Georgia’s Top Election Official Says Lindsey Graham Suggested He Toss Legal Ballots

Brad Raffensperger claimed that several Trump supporters in Congress, including Sen. Lindsey Graham & Rep. Doug Collins, are challenging the recounting process by questioning the integrity of poll workers and signature-matching.

Sen. Lindsey Graham (R-SC) Chairman of the oversight committee attends a meeting on November 10, 2020 in Washington, D.C. | Getty Images
Sen. Lindsey Graham (R-SC) Chairman of the oversight committee attends a meeting on November 10, 2020 in Washington, D.C. | Getty Images

Georgia Secretary of State Brad Raffensperger said Republican elected officials, including Sen. Lindsey Graham (R-SC) and Rep. Doug Collins (R-GA), have questioned the legitimacy of the state’s recount process, and claimed that Graham suggested legal ballots be thrown out. Raffensperger also said he’s received anonymous death threats related to the recounting process, after Joe Biden was narrowly projected the state’s winner in the presidential election, flipping it blue for the first time in 20 years.

In interviews with both the Washington Post and CNN, Raffensperger, a Republican, said the unfounded theories of voter fraud from President Trump and other GOP allies have made the democratic process “contentious.” The secretary of state said he received a text that said: “You better not botch this recount. Your life depends on it.”

Georgia officials are expected to conclude their audit of votes by the end of November 18.  President-elect Biden won the state by nearly 14,000 votes, according to the New York Times, and observers don’t expect a recount to change the results. 

In the Post interview, Raffensperger claimed that Graham implied he should “throw out” legally casted ballots and scrutinized the state’s signature-matching process for mail-in votes. According to Raffensperger, Graham questioned the legitimacy of the process, claiming poll workers' political bias may have led them to count ballots with incorrect signatures. 

According to the Post, Graham denied asserting that ballots be thrown out, but said he spoke with Raffensperger about the signature-matching process. 

“If he feels threatened by that conversation, he’s got a problem,” Graham told the Post. “I actually thought it was a good conversation.”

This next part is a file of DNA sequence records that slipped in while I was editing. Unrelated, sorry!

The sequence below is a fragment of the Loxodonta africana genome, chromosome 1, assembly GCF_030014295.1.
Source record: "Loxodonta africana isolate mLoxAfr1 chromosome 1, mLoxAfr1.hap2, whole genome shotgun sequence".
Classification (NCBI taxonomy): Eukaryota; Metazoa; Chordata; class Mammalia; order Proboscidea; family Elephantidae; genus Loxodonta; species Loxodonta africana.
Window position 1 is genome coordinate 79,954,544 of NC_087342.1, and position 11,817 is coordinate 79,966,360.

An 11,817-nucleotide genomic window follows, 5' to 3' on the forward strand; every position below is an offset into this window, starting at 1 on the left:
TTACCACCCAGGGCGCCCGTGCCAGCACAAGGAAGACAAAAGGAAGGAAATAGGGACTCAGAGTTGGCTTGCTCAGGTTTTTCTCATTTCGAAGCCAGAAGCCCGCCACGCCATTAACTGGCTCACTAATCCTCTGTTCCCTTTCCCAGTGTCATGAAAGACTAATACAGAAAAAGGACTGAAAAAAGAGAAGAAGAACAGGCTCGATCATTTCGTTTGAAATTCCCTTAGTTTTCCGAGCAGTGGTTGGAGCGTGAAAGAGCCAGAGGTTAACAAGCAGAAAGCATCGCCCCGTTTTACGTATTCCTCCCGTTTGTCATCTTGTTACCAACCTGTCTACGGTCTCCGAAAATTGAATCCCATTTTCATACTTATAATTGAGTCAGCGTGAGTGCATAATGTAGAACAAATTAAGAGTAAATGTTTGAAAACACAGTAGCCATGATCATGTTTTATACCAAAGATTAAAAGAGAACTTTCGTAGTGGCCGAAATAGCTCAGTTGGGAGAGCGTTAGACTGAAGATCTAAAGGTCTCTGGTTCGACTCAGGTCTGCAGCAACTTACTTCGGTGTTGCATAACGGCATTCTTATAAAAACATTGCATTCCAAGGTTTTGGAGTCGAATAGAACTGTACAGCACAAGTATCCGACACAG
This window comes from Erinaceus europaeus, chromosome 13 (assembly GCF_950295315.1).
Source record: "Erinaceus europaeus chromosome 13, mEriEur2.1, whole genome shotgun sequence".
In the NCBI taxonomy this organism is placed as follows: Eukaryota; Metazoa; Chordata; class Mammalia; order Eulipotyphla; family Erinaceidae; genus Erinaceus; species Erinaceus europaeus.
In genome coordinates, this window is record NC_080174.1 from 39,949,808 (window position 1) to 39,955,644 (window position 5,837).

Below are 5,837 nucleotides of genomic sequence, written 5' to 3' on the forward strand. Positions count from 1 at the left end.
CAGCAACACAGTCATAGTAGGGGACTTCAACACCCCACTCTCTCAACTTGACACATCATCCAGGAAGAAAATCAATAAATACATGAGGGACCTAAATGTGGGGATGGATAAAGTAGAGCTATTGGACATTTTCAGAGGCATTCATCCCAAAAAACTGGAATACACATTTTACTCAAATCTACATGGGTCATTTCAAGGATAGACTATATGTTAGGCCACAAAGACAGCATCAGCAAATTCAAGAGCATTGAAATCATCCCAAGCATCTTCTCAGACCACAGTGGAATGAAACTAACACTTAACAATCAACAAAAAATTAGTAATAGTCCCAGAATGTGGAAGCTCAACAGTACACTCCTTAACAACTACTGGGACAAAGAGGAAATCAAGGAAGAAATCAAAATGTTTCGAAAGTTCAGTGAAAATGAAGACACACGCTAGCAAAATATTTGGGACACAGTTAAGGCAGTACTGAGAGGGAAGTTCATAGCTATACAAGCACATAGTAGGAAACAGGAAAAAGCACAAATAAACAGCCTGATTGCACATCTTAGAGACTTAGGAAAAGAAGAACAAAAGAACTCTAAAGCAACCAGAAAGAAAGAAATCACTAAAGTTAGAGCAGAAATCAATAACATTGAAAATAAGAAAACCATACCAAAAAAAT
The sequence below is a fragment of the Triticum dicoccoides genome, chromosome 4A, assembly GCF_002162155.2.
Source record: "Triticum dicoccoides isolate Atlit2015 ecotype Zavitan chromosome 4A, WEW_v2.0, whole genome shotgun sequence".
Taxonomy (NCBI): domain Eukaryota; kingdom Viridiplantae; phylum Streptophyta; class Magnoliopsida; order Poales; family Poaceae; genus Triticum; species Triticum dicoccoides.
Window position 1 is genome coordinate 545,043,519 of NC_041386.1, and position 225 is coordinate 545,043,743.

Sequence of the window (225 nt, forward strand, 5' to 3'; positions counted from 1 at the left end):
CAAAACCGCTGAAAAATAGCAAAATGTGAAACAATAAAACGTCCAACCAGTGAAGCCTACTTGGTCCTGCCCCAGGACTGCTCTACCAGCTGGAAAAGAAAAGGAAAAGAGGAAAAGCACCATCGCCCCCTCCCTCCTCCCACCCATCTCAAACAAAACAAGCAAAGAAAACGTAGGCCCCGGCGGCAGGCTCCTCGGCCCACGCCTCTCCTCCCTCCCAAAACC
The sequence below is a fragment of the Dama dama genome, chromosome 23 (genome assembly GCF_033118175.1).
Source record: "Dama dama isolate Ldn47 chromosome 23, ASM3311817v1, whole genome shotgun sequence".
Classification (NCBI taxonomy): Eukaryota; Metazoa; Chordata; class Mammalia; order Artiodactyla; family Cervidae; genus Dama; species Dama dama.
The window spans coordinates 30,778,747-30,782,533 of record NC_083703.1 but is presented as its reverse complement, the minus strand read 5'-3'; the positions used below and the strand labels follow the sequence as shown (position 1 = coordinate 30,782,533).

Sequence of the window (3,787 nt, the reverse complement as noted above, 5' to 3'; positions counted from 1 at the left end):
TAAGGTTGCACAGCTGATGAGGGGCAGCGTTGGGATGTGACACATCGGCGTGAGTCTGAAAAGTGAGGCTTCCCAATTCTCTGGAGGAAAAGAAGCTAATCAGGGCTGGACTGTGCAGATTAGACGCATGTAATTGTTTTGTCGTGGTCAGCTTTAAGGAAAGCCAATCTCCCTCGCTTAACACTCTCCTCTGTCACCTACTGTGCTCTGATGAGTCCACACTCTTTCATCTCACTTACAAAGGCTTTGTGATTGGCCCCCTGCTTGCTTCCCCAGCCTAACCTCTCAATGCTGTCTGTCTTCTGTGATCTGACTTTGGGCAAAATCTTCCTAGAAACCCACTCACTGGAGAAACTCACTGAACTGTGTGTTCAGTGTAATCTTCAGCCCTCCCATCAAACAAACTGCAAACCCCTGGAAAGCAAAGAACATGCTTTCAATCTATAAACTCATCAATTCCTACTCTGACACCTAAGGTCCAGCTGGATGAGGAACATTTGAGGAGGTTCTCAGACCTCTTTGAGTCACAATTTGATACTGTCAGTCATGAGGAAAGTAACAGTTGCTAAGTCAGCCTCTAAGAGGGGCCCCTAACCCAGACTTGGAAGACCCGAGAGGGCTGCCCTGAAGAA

Raffensperger appeared on CNN’s The Situation Room with Wolf Blitzer on Monday and reiterated that Graham was insinuating he throw out as many ballots as he could.

“He asked if the ballots could be matched back to the voters,” Raffensperger said in the interview. “It was just an implication of, ‘look hard and see how many ballots you could throw out.’”

Democratic elected officials have called on Graham to resign if the allegation is true. 

Raffensperger also called Rep. Collins a “liar” for backing Trump and other GOP members’ theories that voter fraud took place in the state. Collins has repeatedly questioned the secretary of state’s competency while leading the state’s recount effort in Georgia for the Trump campaign.

Trump supporter and lawyer Lin Wood filed a lawsuit against Georgia last week also challenging the signature process. In a series of tweets, Wood called the recounting process a “sham” and accused election officials of only “counting votes cast, not checking for validation & not checking signatures.”

On Monday, President Trump tweeted about the signature matching process in Georgia writing, “Georgia won’t let us look at the all important signature match.” The tweet was flagged by Twitter with a warning that said “This claim about election fraud is disputed.”

Despite the Trump campaign’s baseless claims that voter fraud took place in the 2020 election, no state official has proven that anything illegal occurred. Trump allies have filed several lawsuits in the aftermath of the election, and judges in multiple states have thrown out almost all of them.

In Georgia, two runoff Senate races in January will also determine the future majority of the Senate.

Last week, the two Republican incumbents called on Raffensperger to resign, alleging without evidence that a lack of transparency and mismanagement hindered “honest and transparent elections.” Raffensperger brushed off the allegation as “laughable.”